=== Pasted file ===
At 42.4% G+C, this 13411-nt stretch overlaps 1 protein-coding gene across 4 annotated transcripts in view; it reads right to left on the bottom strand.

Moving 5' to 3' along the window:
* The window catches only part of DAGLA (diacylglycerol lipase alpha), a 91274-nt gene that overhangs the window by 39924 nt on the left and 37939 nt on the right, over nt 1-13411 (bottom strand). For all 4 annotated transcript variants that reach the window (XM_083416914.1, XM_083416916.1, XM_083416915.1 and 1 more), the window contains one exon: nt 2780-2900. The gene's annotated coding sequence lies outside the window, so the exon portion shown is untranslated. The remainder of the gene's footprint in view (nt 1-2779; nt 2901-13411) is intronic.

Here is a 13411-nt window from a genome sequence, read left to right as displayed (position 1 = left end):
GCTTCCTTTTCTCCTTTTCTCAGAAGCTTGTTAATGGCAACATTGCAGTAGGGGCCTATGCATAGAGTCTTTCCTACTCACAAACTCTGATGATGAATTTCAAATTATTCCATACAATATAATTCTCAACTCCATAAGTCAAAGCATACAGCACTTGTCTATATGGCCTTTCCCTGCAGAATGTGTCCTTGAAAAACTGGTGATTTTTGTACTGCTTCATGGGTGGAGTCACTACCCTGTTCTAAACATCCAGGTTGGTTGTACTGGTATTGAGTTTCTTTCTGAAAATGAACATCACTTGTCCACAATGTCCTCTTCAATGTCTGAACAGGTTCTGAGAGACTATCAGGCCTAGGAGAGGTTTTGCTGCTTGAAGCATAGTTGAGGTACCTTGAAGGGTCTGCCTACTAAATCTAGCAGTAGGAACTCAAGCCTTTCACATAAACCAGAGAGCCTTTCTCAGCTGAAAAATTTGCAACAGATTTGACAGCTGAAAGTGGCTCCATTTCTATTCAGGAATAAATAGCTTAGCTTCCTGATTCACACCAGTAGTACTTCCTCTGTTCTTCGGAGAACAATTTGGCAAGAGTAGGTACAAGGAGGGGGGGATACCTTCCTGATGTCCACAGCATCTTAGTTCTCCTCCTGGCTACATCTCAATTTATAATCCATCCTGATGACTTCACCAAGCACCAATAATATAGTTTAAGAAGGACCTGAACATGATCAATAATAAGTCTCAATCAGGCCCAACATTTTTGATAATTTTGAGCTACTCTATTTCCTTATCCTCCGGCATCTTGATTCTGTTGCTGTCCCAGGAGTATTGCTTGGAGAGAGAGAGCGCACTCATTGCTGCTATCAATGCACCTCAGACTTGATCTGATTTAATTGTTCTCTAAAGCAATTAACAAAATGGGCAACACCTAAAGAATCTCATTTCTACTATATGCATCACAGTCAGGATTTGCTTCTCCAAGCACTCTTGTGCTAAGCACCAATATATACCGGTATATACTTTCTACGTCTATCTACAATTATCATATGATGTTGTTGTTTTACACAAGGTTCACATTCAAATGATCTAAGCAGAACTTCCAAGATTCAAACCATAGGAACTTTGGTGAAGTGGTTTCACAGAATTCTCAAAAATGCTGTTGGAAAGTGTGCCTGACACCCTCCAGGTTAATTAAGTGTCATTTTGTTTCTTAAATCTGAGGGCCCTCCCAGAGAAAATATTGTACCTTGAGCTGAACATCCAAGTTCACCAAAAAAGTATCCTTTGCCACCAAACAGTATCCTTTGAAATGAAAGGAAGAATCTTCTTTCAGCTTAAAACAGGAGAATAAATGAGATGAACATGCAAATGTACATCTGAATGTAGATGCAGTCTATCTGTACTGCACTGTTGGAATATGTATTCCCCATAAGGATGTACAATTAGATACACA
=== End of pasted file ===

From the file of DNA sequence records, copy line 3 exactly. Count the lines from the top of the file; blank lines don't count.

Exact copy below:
* The window catches only part of DAGLA (diacylglycerol lipase alpha), a 91274-nt gene that overhangs the window by 39924 nt on the left and 37939 nt on the right, over nt 1-13411 (bottom strand). For all 4 annotated transcript variants that reach the window (XM_083416914.1, XM_083416916.1, XM_083416915.1 and 1 more), the window contains one exon: nt 2780-2900. The gene's annotated coding sequence lies outside the window, so the exon portion shown is untranslated. The remainder of the gene's footprint in view (nt 1-2779; nt 2901-13411) is intronic.